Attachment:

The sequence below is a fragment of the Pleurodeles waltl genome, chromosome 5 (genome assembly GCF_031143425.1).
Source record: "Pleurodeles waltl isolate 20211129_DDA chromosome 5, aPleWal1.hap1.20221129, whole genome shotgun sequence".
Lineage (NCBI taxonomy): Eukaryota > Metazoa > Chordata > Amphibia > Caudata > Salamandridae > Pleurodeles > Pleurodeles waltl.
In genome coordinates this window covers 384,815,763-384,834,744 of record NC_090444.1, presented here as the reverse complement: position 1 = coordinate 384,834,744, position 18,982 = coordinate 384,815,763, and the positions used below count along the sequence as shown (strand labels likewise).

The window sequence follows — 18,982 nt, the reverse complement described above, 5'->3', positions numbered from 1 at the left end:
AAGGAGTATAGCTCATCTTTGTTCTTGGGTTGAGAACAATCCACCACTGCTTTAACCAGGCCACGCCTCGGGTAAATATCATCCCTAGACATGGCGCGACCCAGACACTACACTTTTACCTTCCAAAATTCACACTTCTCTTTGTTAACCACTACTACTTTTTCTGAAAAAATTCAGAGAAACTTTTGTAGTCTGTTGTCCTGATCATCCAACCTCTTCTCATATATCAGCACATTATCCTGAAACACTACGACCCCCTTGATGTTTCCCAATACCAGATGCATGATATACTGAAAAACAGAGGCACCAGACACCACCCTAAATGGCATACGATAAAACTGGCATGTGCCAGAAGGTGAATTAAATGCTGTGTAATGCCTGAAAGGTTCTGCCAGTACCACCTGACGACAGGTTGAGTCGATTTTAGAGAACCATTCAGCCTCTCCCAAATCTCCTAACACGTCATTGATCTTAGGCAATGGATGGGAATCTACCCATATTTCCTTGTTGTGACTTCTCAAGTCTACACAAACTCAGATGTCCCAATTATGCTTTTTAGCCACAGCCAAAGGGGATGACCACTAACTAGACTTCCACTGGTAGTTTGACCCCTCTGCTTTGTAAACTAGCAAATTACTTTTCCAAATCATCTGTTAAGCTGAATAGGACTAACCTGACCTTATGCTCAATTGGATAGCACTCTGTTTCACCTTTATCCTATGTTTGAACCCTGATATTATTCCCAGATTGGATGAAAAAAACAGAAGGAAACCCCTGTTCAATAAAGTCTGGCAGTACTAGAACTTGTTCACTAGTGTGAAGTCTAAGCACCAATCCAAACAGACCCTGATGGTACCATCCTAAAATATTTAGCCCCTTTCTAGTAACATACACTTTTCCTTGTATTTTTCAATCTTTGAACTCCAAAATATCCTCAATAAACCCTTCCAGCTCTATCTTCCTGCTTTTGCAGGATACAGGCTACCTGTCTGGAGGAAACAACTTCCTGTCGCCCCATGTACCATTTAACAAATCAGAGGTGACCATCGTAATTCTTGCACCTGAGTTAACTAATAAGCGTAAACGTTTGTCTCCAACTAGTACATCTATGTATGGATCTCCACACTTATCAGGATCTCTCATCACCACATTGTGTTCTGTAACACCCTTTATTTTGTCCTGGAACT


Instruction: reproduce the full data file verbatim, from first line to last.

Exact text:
The sequence below is a fragment of the Pleurodeles waltl genome, chromosome 5 (genome assembly GCF_031143425.1).
Source record: "Pleurodeles waltl isolate 20211129_DDA chromosome 5, aPleWal1.hap1.20221129, whole genome shotgun sequence".
Lineage (NCBI taxonomy): Eukaryota > Metazoa > Chordata > Amphibia > Caudata > Salamandridae > Pleurodeles > Pleurodeles waltl.
In genome coordinates this window covers 384,815,763-384,834,744 of record NC_090444.1, presented here as the reverse complement: position 1 = coordinate 384,834,744, position 18,982 = coordinate 384,815,763, and the positions used below count along the sequence as shown (strand labels likewise).

The window sequence follows — 18,982 nt, the reverse complement described above, 5'->3', positions numbered from 1 at the left end:
AAGGAGTATAGCTCATCTTTGTTCTTGGGTTGAGAACAATCCACCACTGCTTTAACCAGGCCACGCCTCGGGTAAATATCATCCCTAGACATGGCGCGACCCAGACACTACACTTTTACCTTCCAAAATTCACACTTCTCTTTGTTAACCACTACTACTTTTTCTGAAAAAATTCAGAGAAACTTTTGTAGTCTGTTGTCCTGATCATCCAACCTCTTCTCATATATCAGCACATTATCCTGAAACACTACGACCCCCTTGATGTTTCCCAATACCAGATGCATGATATACTGAAAAACAGAGGCACCAGACACCACCCTAAATGGCATACGATAAAACTGGCATGTGCCAGAAGGTGAATTAAATGCTGTGTAATGCCTGAAAGGTTCTGCCAGTACCACCTGACGACAGGTTGAGTCGATTTTAGAGAACCATTCAGCCTCTCCCAAATCTCCTAACACGTCATTGATCTTAGGCAATGGATGGGAATCTACCCATATTTCCTTGTTGTGACTTCTCAAGTCTACACAAACTCAGATGTCCCAATTATGCTTTTTAGCCACAGCCAAAGGGGATGACCACTAACTAGACTTCCACTGGTAGTTTGACCCCTCTGCTTTGTAAACTAGCAAATTACTTTTCCAAATCATCTGTTAAGCTGAATAGGACTAACCTGACCTTATGCTCAATTGGATAGCACTCTGTTTCACCTTTATCCTATGTTTGAACCCTGATATTATTCCCAGATTGGATGAAAAAAACAGAAGGAAACCCCTGTTCAATAAAGTCTGGCAGTACTAGAACTTGTTCACTAGTGTGAAGTCTAAGCACCAATCCAAACAGACCCTGATGGTACCATCCTAAAATATTTAGCCCCTTTCTAGTAACATACACTTTTCCTTGTATTTTTCAATCTTTGAACTCCAAAATATCCTCAATAAACCCTTCCAGCTCTATCTTCCTGCTTTTGCAGGATACAGGCTACCTGTCTGGAGGAAACAACTTCCTGTCGCCCCATGTACCATTTAACAAATCAGAGGTGACCATCGTAATTCTTGCACCTGAGTTAACTAATAAGCGTAAACGTTTGTCTCCAACTAGTACATCTATGTATGGATCTCCACACTTATCAGGATCTCTCATCACCACATTGTGTTCTGTAACACCCTTTATTTTGTCCTGGAACT